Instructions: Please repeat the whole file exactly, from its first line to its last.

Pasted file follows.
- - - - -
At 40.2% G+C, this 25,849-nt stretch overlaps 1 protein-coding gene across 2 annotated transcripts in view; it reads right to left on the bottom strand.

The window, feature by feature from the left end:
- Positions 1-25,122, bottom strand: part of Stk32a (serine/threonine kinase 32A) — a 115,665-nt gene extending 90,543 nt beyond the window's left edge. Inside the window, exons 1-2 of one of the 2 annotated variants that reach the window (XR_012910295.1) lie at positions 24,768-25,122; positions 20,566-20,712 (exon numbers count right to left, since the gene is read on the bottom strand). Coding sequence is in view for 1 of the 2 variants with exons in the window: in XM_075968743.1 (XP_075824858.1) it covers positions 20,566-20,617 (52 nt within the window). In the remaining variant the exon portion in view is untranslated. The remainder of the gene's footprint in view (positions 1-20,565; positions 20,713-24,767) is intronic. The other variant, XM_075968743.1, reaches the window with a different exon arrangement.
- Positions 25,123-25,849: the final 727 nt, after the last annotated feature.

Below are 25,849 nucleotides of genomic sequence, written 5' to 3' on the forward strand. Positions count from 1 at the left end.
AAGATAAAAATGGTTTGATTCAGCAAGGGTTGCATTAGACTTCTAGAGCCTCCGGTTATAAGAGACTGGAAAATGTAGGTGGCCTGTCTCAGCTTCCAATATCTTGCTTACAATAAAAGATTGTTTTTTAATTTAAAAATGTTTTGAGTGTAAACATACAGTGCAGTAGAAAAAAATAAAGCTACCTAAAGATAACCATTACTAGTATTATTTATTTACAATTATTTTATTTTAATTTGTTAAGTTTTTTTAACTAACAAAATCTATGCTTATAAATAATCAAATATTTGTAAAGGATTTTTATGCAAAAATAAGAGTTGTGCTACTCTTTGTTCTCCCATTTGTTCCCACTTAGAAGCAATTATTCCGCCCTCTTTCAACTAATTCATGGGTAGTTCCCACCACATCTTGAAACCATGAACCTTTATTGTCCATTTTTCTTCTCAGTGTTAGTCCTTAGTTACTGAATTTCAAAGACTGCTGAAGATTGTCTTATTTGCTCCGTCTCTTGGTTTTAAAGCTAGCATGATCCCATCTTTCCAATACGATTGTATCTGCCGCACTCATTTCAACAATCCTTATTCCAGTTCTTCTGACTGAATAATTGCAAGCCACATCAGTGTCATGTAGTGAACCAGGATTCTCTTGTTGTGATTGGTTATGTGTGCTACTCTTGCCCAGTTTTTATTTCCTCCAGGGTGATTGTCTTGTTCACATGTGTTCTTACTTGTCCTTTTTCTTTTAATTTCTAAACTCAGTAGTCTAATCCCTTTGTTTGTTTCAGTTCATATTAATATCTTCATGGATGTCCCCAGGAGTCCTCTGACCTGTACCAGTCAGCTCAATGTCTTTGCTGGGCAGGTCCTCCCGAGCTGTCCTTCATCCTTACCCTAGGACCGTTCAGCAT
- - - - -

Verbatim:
At 40.2% G+C, this 25,849-nt stretch overlaps 1 protein-coding gene across 2 annotated transcripts in view; it reads right to left on the bottom strand.

The window, feature by feature from the left end:
- Positions 1-25,122, bottom strand: part of Stk32a (serine/threonine kinase 32A) — a 115,665-nt gene extending 90,543 nt beyond the window's left edge. Inside the window, exons 1-2 of one of the 2 annotated variants that reach the window (XR_012910295.1) lie at positions 24,768-25,122; positions 20,566-20,712 (exon numbers count right to left, since the gene is read on the bottom strand). Coding sequence is in view for 1 of the 2 variants with exons in the window: in XM_075968743.1 (XP_075824858.1) it covers positions 20,566-20,617 (52 nt within the window). In the remaining variant the exon portion in view is untranslated. The remainder of the gene's footprint in view (positions 1-20,565; positions 20,713-24,767) is intronic. The other variant, XM_075968743.1, reaches the window with a different exon arrangement.
- Positions 25,123-25,849: the final 727 nt, after the last annotated feature.

Below are 25,849 nucleotides of genomic sequence, written 5' to 3' on the forward strand. Positions count from 1 at the left end.
AAGATAAAAATGGTTTGATTCAGCAAGGGTTGCATTAGACTTCTAGAGCCTCCGGTTATAAGAGACTGGAAAATGTAGGTGGCCTGTCTCAGCTTCCAATATCTTGCTTACAATAAAAGATTGTTTTTTAATTTAAAAATGTTTTGAGTGTAAACATACAGTGCAGTAGAAAAAAATAAAGCTACCTAAAGATAACCATTACTAGTATTATTTATTTACAATTATTTTATTTTAATTTGTTAAGTTTTTTTAACTAACAAAATCTATGCTTATAAATAATCAAATATTTGTAAAGGATTTTTATGCAAAAATAAGAGTTGTGCTACTCTTTGTTCTCCCATTTGTTCCCACTTAGAAGCAATTATTCCGCCCTCTTTCAACTAATTCATGGGTAGTTCCCACCACATCTTGAAACCATGAACCTTTATTGTCCATTTTTCTTCTCAGTGTTAGTCCTTAGTTACTGAATTTCAAAGACTGCTGAAGATTGTCTTATTTGCTCCGTCTCTTGGTTTTAAAGCTAGCATGATCCCATCTTTCCAATACGATTGTATCTGCCGCACTCATTTCAACAATCCTTATTCCAGTTCTTCTGACTGAATAATTGCAAGCCACATCAGTGTCATGTAGTGAACCAGGATTCTCTTGTTGTGATTGGTTATGTGTGCTACTCTTGCCCAGTTTTTATTTCCTCCAGGGTGATTGTCTTGTTCACATGTGTTCTTACTTGTCCTTTTTCTTTTAATTTCTAAACTCAGTAGTCTAATCCCTTTGTTTGTTTCAGTTCATATTAATATCTTCATGGATGTCCCCAGGAGTCCTCTGACCTGTACCAGTCAGCTCAATGTCTTTGCTGGGCAGGTCCTCCCGAGCTGTCCTTCATCCTTACCCTAGGACCGTTCAGCAT